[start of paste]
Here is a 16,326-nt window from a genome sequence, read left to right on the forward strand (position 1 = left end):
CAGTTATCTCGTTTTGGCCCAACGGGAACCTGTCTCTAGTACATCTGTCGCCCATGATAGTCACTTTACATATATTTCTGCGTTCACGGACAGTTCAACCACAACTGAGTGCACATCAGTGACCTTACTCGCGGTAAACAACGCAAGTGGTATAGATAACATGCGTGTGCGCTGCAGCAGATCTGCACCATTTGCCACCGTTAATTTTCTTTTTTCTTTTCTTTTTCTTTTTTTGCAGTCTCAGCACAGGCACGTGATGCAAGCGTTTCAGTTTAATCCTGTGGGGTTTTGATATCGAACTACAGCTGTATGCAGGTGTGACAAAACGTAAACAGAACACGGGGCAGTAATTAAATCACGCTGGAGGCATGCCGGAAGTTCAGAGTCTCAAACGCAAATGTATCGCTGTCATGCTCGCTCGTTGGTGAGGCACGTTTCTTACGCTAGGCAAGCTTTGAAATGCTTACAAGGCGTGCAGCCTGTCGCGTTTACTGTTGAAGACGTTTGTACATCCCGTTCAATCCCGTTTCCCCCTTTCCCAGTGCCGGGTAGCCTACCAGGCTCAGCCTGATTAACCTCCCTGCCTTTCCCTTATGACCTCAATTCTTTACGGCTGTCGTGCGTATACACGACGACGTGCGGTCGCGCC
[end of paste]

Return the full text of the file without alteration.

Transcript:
Here is a 16,326-nt window from a genome sequence, read left to right on the forward strand (position 1 = left end):
CAGTTATCTCGTTTTGGCCCAACGGGAACCTGTCTCTAGTACATCTGTCGCCCATGATAGTCACTTTACATATATTTCTGCGTTCACGGACAGTTCAACCACAACTGAGTGCACATCAGTGACCTTACTCGCGGTAAACAACGCAAGTGGTATAGATAACATGCGTGTGCGCTGCAGCAGATCTGCACCATTTGCCACCGTTAATTTTCTTTTTTCTTTTCTTTTTCTTTTTTTGCAGTCTCAGCACAGGCACGTGATGCAAGCGTTTCAGTTTAATCCTGTGGGGTTTTGATATCGAACTACAGCTGTATGCAGGTGTGACAAAACGTAAACAGAACACGGGGCAGTAATTAAATCACGCTGGAGGCATGCCGGAAGTTCAGAGTCTCAAACGCAAATGTATCGCTGTCATGCTCGCTCGTTGGTGAGGCACGTTTCTTACGCTAGGCAAGCTTTGAAATGCTTACAAGGCGTGCAGCCTGTCGCGTTTACTGTTGAAGACGTTTGTACATCCCGTTCAATCCCGTTTCCCCCTTTCCCAGTGCCGGGTAGCCTACCAGGCTCAGCCTGATTAACCTCCCTGCCTTTCCCTTATGACCTCAATTCTTTACGGCTGTCGTGCGTATACACGACGACGTGCGGTCGCGCC